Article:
Unfortunately, though… because of that strong desire to celebrate this day… I come to this Sunday now with mixed feelings… because I know that the story in scripture… what’s happening as Jesus is entering Jerusalem… well, there’s this disconnect between that story and our celebrations. And that’s where my conflict comes for me as a minister this morning… as I have to step up here behind this pulpit and give a yearly sermon about Palm Sunday. So do I give a sermon based on the fun and happy Palm Sunday the church wants to celebrate… that some of you may be expecting to celebrate… or do I give a sermon on what’s really going on in this story Luke is telling. Which one to embrace?
I suppose… in a way… this is the right conundrum to have.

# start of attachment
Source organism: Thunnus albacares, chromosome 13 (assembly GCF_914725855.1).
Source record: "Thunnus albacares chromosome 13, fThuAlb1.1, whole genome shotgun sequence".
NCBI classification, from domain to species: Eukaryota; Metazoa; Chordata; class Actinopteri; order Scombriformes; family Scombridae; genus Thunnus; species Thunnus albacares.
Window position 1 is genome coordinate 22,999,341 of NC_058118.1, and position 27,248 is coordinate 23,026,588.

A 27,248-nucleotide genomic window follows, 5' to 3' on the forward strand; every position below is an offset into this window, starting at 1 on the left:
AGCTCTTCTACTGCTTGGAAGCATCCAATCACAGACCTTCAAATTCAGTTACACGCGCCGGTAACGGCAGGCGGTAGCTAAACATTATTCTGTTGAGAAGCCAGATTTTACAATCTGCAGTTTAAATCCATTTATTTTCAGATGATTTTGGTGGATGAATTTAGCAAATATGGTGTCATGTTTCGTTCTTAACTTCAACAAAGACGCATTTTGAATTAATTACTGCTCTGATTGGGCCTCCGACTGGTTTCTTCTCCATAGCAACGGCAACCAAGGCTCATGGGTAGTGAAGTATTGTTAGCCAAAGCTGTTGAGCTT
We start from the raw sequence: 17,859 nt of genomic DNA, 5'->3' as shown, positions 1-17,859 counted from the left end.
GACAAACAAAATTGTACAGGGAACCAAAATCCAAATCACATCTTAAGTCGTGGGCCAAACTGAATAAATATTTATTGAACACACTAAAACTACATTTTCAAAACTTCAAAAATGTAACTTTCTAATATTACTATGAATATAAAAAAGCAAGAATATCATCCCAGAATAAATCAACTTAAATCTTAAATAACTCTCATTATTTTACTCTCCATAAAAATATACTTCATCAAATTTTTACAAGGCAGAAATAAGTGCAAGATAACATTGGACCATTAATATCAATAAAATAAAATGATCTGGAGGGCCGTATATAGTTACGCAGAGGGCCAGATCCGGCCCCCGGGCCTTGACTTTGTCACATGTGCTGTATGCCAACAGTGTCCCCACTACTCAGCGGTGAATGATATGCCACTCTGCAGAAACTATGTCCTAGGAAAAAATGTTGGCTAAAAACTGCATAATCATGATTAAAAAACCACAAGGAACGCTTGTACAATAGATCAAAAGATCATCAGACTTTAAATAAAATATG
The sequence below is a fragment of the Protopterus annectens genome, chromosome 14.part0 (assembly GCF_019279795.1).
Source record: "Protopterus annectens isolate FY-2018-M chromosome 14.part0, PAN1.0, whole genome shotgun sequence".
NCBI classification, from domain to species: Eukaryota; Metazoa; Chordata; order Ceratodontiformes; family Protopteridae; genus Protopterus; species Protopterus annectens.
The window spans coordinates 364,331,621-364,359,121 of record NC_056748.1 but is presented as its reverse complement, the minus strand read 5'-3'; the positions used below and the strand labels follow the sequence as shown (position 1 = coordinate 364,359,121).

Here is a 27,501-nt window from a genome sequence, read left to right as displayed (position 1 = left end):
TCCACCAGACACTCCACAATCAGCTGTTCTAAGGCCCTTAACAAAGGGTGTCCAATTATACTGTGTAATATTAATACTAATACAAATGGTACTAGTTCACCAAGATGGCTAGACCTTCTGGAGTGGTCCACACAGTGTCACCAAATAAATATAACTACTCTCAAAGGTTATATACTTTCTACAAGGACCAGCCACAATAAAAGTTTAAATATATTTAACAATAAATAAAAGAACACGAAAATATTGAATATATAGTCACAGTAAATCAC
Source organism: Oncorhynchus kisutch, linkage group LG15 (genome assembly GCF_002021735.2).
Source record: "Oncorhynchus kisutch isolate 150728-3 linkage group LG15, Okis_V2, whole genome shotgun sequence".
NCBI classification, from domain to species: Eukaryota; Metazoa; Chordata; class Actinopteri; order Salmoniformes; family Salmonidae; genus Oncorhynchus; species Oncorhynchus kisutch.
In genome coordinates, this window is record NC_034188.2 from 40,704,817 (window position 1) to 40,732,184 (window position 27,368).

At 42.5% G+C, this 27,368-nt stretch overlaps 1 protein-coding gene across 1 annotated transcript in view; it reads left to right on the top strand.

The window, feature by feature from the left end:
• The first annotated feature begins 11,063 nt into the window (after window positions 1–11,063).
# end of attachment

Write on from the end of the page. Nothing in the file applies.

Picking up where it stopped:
The crowd in the story is having the Palm Sunday they want to have. Following behind Jesus who is riding on that colt. Surely the imagery from the prophet Zechariah is not lost on them. “Lo, your king comes to you, triumphant and victorious is he, humble and riding on a donkey, on a colt, the foal of a donkey.” Surely this is being murmured excitedly and shared among the people in the crowd… their excitement growing as they praise God joyfully with a loud voice for all the deeds of power that they had seen. And now this… now all their messianic expectations are heading toward Jerusalem… and at the time of Passover no less… when they celebrate their freedom from bondage in Egypt. God with a mighty hand was victorious over the might and majesty of the Egyptians… and now here in this Christ, God will be victorious over the might and majesty of Rome. Hosanna in the highest!